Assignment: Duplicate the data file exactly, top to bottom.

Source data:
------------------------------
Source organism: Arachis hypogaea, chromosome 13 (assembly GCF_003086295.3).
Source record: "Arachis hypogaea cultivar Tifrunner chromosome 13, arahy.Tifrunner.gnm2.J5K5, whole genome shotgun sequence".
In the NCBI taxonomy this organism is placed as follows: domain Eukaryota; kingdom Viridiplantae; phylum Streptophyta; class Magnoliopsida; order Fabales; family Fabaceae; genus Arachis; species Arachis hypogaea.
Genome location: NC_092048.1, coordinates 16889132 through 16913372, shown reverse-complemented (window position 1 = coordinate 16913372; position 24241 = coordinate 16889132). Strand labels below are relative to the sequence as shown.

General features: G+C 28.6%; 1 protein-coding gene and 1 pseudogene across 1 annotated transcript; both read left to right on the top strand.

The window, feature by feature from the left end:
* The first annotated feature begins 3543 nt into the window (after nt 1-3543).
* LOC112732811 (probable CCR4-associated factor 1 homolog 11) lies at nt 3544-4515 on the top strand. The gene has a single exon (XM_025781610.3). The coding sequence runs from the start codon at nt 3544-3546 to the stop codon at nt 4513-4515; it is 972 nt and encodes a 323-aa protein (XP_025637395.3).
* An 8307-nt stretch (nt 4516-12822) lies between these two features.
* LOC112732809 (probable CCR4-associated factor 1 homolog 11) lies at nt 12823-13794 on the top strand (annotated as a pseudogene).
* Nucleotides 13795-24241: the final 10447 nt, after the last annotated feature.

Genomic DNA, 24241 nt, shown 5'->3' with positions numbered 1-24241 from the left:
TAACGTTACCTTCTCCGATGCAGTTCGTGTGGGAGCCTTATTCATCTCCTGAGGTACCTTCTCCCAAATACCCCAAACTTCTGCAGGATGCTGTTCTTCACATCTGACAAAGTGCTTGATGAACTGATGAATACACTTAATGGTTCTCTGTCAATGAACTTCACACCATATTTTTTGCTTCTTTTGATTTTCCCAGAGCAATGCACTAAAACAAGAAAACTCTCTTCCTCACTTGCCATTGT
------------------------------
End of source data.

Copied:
Source organism: Arachis hypogaea, chromosome 13 (assembly GCF_003086295.3).
Source record: "Arachis hypogaea cultivar Tifrunner chromosome 13, arahy.Tifrunner.gnm2.J5K5, whole genome shotgun sequence".
In the NCBI taxonomy this organism is placed as follows: domain Eukaryota; kingdom Viridiplantae; phylum Streptophyta; class Magnoliopsida; order Fabales; family Fabaceae; genus Arachis; species Arachis hypogaea.
Genome location: NC_092048.1, coordinates 16889132 through 16913372, shown reverse-complemented (window position 1 = coordinate 16913372; position 24241 = coordinate 16889132). Strand labels below are relative to the sequence as shown.

General features: G+C 28.6%; 1 protein-coding gene and 1 pseudogene across 1 annotated transcript; both read left to right on the top strand.

The window, feature by feature from the left end:
* The first annotated feature begins 3543 nt into the window (after nt 1-3543).
* LOC112732811 (probable CCR4-associated factor 1 homolog 11) lies at nt 3544-4515 on the top strand. The gene has a single exon (XM_025781610.3). The coding sequence runs from the start codon at nt 3544-3546 to the stop codon at nt 4513-4515; it is 972 nt and encodes a 323-aa protein (XP_025637395.3).
* An 8307-nt stretch (nt 4516-12822) lies between these two features.
* LOC112732809 (probable CCR4-associated factor 1 homolog 11) lies at nt 12823-13794 on the top strand (annotated as a pseudogene).
* Nucleotides 13795-24241: the final 10447 nt, after the last annotated feature.

Genomic DNA, 24241 nt, shown 5'->3' with positions numbered 1-24241 from the left:
TAACGTTACCTTCTCCGATGCAGTTCGTGTGGGAGCCTTATTCATCTCCTGAGGTACCTTCTCCCAAATACCCCAAACTTCTGCAGGATGCTGTTCTTCACATCTGACAAAGTGCTTGATGAACTGATGAATACACTTAATGGTTCTCTGTCAATGAACTTCACACCATATTTTTTGCTTCTTTTGATTTTCCCAGAGCAATGCACTAAAACAAGAAAACTCTCTTCCTCACTTGCCATTGT